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Reply By: Genny - Thursday, Jul 25, 2019 at 19:09

Thursday, Jul 25, 2019 at 19:09
Off to Central Station in September. Thanks for your tips.

I've just watched a short video of the place, and looks like too many trees to catch much sun with the solar panel!
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Follow Up By: Member - Mark (Tamworth NSW) - Thursday, Jul 25, 2019 at 22:13

Thursday, Jul 25, 2019 at 22:13
Spent a few days walking Fraser Island Great Walk in May. Zero sunshine apart from at the Lakes. Totally under tree canopies, great for the fair skinned, red haired freckled people of the world !
I had no idea how addicted to direct sunlight I was, I was pleased to get to the coast and direct sunshine at the end

Mark
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Follow Up By: Member - McLaren3030 - Friday, Jul 26, 2019 at 10:16

Friday, Jul 26, 2019 at 10:16
Don't expect your Solar Panels to work at Central Station, too shady. Last time we were there, had to run the car for an hour in the morning & afternoon while connected to the camper just to keep the camper batteries topped up.

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Follow Up By: rumpig - Friday, Jul 26, 2019 at 13:06

Friday, Jul 26, 2019 at 13:06
The old Central Station camp area used to be a nice sunny grassed area, was only suitable to tents due to it’s access to the area and a spot we regularly used to camp at many many moons ago...we took one look at where they moved the new site to way back when, and we have never camped there since.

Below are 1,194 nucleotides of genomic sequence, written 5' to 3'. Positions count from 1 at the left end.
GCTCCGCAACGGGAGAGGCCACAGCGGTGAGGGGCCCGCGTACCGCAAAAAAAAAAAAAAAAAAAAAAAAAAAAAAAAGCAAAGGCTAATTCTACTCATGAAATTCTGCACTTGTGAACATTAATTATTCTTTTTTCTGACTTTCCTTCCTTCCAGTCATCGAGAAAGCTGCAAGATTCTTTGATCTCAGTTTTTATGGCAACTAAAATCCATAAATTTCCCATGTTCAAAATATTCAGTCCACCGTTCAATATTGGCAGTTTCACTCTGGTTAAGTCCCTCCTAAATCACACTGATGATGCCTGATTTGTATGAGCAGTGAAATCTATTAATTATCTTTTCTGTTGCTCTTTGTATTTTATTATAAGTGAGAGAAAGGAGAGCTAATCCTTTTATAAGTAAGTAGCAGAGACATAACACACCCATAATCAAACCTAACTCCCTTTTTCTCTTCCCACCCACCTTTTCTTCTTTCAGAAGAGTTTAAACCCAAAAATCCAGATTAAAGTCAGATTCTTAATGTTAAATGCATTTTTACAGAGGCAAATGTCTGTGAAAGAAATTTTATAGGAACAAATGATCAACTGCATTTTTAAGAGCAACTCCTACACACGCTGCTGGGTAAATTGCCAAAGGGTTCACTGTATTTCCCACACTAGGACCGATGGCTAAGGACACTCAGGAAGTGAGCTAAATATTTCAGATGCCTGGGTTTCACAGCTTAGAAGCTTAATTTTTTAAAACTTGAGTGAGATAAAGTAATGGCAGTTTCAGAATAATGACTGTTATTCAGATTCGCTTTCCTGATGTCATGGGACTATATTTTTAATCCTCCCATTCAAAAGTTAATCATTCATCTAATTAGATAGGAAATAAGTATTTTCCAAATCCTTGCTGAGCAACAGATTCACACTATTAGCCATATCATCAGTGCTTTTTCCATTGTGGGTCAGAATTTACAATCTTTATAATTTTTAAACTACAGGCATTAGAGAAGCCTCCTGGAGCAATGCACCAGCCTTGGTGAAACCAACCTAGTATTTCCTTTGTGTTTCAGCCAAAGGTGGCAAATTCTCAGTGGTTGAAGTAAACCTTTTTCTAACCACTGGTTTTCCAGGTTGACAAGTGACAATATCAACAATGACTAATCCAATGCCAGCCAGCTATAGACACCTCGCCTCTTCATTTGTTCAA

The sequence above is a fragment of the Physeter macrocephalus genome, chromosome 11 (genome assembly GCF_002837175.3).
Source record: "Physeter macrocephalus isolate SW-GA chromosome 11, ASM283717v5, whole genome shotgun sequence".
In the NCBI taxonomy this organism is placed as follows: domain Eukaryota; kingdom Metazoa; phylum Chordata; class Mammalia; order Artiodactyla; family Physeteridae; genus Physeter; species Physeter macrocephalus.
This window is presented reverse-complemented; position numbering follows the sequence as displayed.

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Follow Up By: Merilyn H - Sunday, Jul 28, 2019 at 08:32

Sunday, Jul 28, 2019 at 08:32
Hi Genny
Central Station was a good camp spot, in fact anywhere else it would have been awesome, but as a southerner, I was really desperate to get a bit of warm sun!
We had no problems with power. Our fridge is in our car, and as we were out driving every day, we had no problems keeping the fridge power supply charged up. As for the camper itself, we only run LED lights so had no trouble with power shortages there.
If we stayed at Central again, we would go into the Satinay campground. Kauri is the first one you drive into and I think tends to be a bit more popular, but not a huge difference between the two. The septic tanks for the loos are on the Kauri side, but not too bad in terms of odour.
Hope you enjoy your trip.